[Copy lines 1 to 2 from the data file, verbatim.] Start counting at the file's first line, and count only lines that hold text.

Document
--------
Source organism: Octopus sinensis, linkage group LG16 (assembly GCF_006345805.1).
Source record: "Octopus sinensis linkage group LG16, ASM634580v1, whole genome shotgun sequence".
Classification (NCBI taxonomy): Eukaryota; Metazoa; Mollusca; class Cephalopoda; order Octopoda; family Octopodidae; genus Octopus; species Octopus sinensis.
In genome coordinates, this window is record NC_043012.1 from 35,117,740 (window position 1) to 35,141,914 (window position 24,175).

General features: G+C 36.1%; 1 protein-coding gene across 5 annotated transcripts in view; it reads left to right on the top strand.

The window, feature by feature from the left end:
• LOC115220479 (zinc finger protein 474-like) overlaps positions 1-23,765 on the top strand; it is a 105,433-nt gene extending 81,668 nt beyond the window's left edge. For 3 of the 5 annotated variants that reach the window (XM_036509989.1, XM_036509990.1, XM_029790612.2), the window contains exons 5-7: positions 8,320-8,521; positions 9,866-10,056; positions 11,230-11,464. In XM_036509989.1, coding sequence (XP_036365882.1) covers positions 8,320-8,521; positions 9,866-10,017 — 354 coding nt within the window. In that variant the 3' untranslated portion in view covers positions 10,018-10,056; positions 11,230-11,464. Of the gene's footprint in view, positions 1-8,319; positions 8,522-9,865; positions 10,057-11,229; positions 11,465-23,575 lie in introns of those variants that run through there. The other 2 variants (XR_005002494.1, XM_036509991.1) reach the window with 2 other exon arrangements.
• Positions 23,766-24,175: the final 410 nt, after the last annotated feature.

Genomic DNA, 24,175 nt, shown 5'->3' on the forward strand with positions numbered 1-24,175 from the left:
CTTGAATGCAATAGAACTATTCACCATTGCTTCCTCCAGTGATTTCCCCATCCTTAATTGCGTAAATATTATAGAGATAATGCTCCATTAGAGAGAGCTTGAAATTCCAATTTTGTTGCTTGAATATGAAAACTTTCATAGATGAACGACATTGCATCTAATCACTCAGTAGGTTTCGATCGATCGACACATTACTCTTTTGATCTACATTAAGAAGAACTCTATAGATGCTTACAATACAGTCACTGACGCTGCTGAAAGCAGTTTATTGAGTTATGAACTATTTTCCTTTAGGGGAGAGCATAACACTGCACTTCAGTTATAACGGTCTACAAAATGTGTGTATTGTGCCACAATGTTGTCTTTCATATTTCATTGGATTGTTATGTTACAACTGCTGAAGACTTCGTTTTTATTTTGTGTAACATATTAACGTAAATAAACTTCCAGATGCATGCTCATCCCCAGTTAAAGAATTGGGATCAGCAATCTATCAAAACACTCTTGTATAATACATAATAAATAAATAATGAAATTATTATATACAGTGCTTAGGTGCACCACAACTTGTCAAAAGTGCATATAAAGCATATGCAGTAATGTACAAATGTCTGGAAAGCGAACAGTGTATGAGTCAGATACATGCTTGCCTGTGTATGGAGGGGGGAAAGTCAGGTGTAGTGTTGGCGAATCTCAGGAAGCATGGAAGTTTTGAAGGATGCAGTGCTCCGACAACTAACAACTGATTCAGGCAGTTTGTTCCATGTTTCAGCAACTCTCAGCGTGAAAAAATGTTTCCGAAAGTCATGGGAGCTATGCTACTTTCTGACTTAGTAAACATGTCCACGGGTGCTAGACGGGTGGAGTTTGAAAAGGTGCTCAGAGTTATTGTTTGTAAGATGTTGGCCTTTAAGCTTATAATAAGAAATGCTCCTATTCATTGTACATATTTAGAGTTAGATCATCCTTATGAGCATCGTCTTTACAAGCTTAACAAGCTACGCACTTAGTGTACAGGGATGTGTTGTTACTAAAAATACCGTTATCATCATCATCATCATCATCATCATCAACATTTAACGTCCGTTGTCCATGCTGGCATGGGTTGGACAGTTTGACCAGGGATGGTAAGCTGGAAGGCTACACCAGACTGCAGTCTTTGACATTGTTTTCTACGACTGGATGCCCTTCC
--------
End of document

Source organism: Octopus sinensis, linkage group LG16 (assembly GCF_006345805.1).
Source record: "Octopus sinensis linkage group LG16, ASM634580v1, whole genome shotgun sequence".